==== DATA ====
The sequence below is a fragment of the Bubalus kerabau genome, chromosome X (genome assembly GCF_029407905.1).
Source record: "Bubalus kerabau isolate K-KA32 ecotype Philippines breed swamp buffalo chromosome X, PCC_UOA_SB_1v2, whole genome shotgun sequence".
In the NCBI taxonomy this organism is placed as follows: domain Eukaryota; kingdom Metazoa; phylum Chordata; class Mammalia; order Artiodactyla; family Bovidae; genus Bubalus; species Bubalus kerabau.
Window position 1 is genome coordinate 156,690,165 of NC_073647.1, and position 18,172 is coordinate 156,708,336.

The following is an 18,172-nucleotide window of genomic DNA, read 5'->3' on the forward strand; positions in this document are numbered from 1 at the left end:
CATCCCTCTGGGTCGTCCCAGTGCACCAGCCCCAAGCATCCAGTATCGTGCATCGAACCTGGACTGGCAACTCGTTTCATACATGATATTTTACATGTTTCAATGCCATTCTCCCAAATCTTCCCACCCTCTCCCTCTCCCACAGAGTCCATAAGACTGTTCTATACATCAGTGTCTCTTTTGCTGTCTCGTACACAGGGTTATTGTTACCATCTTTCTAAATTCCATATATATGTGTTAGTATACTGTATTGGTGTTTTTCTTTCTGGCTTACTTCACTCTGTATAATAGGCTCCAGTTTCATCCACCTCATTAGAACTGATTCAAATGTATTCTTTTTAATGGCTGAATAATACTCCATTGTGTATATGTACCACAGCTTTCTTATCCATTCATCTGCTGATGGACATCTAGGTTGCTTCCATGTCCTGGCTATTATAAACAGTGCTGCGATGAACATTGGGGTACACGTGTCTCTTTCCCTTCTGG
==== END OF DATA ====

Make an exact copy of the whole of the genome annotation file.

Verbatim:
The sequence below is a fragment of the Bubalus kerabau genome, chromosome X (genome assembly GCF_029407905.1).
Source record: "Bubalus kerabau isolate K-KA32 ecotype Philippines breed swamp buffalo chromosome X, PCC_UOA_SB_1v2, whole genome shotgun sequence".
In the NCBI taxonomy this organism is placed as follows: domain Eukaryota; kingdom Metazoa; phylum Chordata; class Mammalia; order Artiodactyla; family Bovidae; genus Bubalus; species Bubalus kerabau.
Window position 1 is genome coordinate 156,690,165 of NC_073647.1, and position 18,172 is coordinate 156,708,336.

The following is an 18,172-nucleotide window of genomic DNA, read 5'->3' on the forward strand; positions in this document are numbered from 1 at the left end:
CATCCCTCTGGGTCGTCCCAGTGCACCAGCCCCAAGCATCCAGTATCGTGCATCGAACCTGGACTGGCAACTCGTTTCATACATGATATTTTACATGTTTCAATGCCATTCTCCCAAATCTTCCCACCCTCTCCCTCTCCCACAGAGTCCATAAGACTGTTCTATACATCAGTGTCTCTTTTGCTGTCTCGTACACAGGGTTATTGTTACCATCTTTCTAAATTCCATATATATGTGTTAGTATACTGTATTGGTGTTTTTCTTTCTGGCTTACTTCACTCTGTATAATAGGCTCCAGTTTCATCCACCTCATTAGAACTGATTCAAATGTATTCTTTTTAATGGCTGAATAATACTCCATTGTGTATATGTACCACAGCTTTCTTATCCATTCATCTGCTGATGGACATCTAGGTTGCTTCCATGTCCTGGCTATTATAAACAGTGCTGCGATGAACATTGGGGTACACGTGTCTCTTTCCCTTCTGG